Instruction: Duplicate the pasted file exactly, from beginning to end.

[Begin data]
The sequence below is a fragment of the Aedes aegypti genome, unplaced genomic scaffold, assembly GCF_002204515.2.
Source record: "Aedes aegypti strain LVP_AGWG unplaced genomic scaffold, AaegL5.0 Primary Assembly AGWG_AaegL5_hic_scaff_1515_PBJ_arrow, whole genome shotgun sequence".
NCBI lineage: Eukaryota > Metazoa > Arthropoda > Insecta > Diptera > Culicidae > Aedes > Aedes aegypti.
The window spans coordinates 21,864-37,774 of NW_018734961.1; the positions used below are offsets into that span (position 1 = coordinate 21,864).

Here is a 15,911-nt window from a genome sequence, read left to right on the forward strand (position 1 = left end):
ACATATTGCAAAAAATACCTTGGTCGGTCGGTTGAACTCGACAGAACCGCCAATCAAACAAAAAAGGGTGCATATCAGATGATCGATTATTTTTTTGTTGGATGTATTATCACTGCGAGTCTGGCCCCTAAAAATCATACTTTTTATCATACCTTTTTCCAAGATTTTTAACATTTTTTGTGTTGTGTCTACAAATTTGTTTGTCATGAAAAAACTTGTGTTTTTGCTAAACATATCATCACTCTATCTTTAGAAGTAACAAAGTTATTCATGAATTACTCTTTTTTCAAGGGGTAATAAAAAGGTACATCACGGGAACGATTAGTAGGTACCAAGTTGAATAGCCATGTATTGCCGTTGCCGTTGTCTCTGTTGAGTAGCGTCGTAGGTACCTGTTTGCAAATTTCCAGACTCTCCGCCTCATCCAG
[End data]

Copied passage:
The sequence below is a fragment of the Aedes aegypti genome, unplaced genomic scaffold, assembly GCF_002204515.2.
Source record: "Aedes aegypti strain LVP_AGWG unplaced genomic scaffold, AaegL5.0 Primary Assembly AGWG_AaegL5_hic_scaff_1515_PBJ_arrow, whole genome shotgun sequence".
NCBI lineage: Eukaryota > Metazoa > Arthropoda > Insecta > Diptera > Culicidae > Aedes > Aedes aegypti.
The window spans coordinates 21,864-37,774 of NW_018734961.1; the positions used below are offsets into that span (position 1 = coordinate 21,864).

Here is a 15,911-nt window from a genome sequence, read left to right on the forward strand (position 1 = left end):
ACATATTGCAAAAAATACCTTGGTCGGTCGGTTGAACTCGACAGAACCGCCAATCAAACAAAAAAGGGTGCATATCAGATGATCGATTATTTTTTTGTTGGATGTATTATCACTGCGAGTCTGGCCCCTAAAAATCATACTTTTTATCATACCTTTTTCCAAGATTTTTAACATTTTTTGTGTTGTGTCTACAAATTTGTTTGTCATGAAAAAACTTGTGTTTTTGCTAAACATATCATCACTCTATCTTTAGAAGTAACAAAGTTATTCATGAATTACTCTTTTTTCAAGGGGTAATAAAAAGGTACATCACGGGAACGATTAGTAGGTACCAAGTTGAATAGCCATGTATTGCCGTTGCCGTTGTCTCTGTTGAGTAGCGTCGTAGGTACCTGTTTGCAAATTTCCAGACTCTCCGCCTCATCCAG